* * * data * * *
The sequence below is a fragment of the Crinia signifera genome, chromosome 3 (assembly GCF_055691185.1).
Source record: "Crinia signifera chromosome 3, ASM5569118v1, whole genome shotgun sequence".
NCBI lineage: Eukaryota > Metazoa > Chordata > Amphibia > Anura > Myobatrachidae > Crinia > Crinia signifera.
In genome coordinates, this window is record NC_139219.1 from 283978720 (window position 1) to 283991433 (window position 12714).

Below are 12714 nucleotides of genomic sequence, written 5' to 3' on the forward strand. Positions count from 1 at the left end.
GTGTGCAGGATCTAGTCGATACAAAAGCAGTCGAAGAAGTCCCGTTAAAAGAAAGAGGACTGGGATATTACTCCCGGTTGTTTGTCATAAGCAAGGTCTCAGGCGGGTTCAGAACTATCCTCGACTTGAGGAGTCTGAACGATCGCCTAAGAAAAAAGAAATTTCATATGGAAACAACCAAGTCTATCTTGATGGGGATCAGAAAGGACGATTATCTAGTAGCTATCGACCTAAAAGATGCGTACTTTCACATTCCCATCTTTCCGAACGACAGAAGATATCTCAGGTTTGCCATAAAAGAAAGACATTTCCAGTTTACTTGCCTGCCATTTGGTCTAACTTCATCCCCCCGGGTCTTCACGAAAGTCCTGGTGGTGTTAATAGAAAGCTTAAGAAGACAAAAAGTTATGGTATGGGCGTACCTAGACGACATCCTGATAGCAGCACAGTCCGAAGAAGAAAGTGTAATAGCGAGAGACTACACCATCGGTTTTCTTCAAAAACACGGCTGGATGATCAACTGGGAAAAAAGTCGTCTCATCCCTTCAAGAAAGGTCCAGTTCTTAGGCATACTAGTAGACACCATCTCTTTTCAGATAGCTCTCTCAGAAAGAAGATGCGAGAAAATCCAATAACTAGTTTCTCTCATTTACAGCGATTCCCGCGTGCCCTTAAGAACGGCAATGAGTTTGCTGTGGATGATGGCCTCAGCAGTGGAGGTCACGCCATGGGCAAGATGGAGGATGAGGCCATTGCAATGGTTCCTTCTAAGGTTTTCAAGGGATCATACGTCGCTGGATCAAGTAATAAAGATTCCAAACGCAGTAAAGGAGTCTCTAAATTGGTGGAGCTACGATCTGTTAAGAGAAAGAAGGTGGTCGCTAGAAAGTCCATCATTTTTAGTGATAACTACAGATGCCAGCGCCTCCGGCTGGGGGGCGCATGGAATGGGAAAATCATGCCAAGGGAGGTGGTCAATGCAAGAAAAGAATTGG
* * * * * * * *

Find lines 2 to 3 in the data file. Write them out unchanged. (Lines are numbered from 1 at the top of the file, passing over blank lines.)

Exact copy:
Source record: "Crinia signifera chromosome 3, ASM5569118v1, whole genome shotgun sequence".
NCBI lineage: Eukaryota > Metazoa > Chordata > Amphibia > Anura > Myobatrachidae > Crinia > Crinia signifera.